North To Alaska (Seward and Soldotna)
Seward Highway is truly a scenic drive and we enjoyed it–everything outside our windows “looked” like we imagined Alaska would look. Mountains, rivers, glaciers, fireweed–the works!
We stopped along the way to see Portage Glacier. The Begich-Boggs Visitors Center, located on the shores of Portage Lake (left behind by the passage of the glacier), is a great place to take a break (nice indoor bathrooms!) as you head toward Seward. Beautiful views, marred only by some kind of irritating little gnat-beasts that hummed and buzzed and nipped at us as we ran for the building.
Arrived at Seward in time for lunch at the Apollo Restaurant, which was highly recommended in one of our guide books. Fresh seafood with pasta–yum! The town looks like a movie set and definitely caters to tourists–lots of cruise ships dock at Seward and send passengers on by bus or train to Anchorage and Denali. The Alaska Sea Life Center was a big draw for most visitors, but we chose to skip it in favor of just looking around and sampling the lovely home-made gelato at Sweet Darlings. This view over Resurrection Bay was a pure postcard:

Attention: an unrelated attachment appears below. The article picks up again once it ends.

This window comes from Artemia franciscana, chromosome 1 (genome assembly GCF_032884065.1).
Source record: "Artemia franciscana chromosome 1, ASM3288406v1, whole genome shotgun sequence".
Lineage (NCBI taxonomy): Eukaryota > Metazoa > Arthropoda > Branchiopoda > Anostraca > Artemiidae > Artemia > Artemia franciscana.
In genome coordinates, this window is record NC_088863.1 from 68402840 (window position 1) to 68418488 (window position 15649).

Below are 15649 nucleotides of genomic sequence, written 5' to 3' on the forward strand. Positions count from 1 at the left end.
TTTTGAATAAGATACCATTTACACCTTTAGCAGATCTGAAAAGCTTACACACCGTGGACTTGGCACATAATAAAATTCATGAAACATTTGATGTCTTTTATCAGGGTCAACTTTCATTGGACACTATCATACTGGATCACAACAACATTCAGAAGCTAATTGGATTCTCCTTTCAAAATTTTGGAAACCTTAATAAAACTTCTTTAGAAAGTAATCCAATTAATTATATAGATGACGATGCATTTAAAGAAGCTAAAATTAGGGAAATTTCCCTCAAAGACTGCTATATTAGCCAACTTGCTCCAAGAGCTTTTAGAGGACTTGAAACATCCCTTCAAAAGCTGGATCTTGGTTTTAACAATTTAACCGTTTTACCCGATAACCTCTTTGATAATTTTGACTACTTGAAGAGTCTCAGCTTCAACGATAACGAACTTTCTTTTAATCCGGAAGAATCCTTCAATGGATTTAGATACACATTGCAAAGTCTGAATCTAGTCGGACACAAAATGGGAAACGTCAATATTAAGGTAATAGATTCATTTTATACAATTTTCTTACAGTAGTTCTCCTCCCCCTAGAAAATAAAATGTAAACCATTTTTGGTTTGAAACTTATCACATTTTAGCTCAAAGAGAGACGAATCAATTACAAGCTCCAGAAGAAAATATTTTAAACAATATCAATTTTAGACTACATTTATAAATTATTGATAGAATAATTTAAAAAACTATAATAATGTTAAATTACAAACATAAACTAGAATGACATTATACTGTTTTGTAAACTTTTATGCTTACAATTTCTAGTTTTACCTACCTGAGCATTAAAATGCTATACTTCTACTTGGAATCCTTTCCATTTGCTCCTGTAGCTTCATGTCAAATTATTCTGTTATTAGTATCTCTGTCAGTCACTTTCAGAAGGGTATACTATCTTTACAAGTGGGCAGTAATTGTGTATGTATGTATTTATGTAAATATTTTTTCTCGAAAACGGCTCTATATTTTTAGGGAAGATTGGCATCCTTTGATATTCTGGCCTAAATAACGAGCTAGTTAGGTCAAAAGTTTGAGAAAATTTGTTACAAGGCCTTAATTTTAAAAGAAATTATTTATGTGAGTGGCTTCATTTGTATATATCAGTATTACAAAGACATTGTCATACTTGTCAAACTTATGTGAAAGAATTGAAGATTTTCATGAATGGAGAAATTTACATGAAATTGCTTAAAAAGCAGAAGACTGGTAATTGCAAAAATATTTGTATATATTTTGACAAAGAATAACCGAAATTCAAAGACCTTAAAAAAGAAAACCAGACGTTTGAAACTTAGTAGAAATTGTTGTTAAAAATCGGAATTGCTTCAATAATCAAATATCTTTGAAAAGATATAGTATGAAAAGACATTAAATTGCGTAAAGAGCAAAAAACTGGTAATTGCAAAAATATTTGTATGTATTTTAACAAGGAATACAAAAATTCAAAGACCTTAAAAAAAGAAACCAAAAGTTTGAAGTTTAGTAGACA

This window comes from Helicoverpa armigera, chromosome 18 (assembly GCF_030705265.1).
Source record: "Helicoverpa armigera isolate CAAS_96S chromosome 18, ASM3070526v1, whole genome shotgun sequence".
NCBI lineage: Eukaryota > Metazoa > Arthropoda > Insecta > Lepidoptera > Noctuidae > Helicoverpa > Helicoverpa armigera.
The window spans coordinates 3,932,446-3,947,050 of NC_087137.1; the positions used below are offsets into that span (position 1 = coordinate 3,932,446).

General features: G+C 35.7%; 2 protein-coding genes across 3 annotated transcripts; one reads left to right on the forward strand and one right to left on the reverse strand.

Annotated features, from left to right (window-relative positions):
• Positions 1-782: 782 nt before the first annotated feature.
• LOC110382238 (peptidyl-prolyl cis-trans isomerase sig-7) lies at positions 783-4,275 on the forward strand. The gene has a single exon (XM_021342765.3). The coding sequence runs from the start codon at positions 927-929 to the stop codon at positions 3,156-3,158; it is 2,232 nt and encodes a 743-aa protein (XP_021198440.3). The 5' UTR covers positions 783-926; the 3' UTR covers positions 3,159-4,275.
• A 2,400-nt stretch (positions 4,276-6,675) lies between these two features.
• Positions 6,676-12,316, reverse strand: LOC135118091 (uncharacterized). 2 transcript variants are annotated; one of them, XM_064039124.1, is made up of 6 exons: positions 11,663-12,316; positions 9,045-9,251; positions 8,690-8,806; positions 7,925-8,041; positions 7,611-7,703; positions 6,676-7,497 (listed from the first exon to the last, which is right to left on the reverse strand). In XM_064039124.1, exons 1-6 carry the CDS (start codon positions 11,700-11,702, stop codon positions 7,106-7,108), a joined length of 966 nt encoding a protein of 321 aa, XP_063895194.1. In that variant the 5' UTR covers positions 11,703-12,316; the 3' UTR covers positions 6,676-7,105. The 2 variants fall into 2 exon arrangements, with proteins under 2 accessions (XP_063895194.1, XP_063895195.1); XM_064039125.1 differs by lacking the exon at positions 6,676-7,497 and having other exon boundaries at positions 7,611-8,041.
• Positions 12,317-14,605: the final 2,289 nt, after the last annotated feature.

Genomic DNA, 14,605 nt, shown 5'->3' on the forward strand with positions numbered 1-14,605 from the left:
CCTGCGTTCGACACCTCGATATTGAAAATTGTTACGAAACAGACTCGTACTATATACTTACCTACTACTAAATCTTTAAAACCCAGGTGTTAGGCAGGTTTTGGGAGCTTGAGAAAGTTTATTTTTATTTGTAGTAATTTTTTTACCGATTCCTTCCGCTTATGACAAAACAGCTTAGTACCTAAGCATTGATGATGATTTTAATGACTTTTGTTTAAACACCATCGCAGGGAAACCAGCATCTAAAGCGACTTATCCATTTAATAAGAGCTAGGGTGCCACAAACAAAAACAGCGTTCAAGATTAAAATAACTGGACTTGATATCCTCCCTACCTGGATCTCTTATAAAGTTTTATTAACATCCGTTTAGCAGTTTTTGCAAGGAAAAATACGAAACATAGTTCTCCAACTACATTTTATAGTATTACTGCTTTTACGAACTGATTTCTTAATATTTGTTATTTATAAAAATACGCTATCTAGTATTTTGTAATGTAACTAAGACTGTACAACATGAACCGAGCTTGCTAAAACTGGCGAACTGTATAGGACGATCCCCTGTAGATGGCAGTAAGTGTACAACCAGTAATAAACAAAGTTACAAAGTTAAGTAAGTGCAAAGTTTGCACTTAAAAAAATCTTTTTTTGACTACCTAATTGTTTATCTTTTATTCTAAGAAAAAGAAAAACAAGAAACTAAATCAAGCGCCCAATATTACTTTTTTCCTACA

but it was creepy to learn that the tsunami caused by the 1964 earthquake rolled into Seward, leaving casualties and destruction in its wake.
Just outside Seward, we stopped at Exit Glacier and walked to the viewing area. It was a warm afternoon, but as we got closer to the glacier, we could feel its icy “breath” flowing over us.
Picked up Sterling Highway and headed in the general direction of Soldotna and the Kenai River region, knowing that was as far as we wanted to drive that day. Back in Anchorage, a very nice shop-owner/photographer told us that even though it was late in the season, we might still be able to see bears slapping salmon out of the river at Coopers Landing. We arrived at the Russian River Campground in the late afternoon–they’ve installed a great walkway down to the water, and environmental matting to protect native flora, plus wooden fishing/observation piers into the river itself.
The last salmon of the year were still running, flinging themselves upriver against the current. We were amazedto see it, even though most of the fish were too exhausted to go much further. There was evidence of bears all along the river: wallowed spots in the ferns, wallowed trails disappearing into the woods (and huge, fishy “scats” — eek!), but no actual bears, which may have been a good thing! (There are warnings all over the area: don’t approach or feed bears; if a bear approaches you, give it your fish, etc.)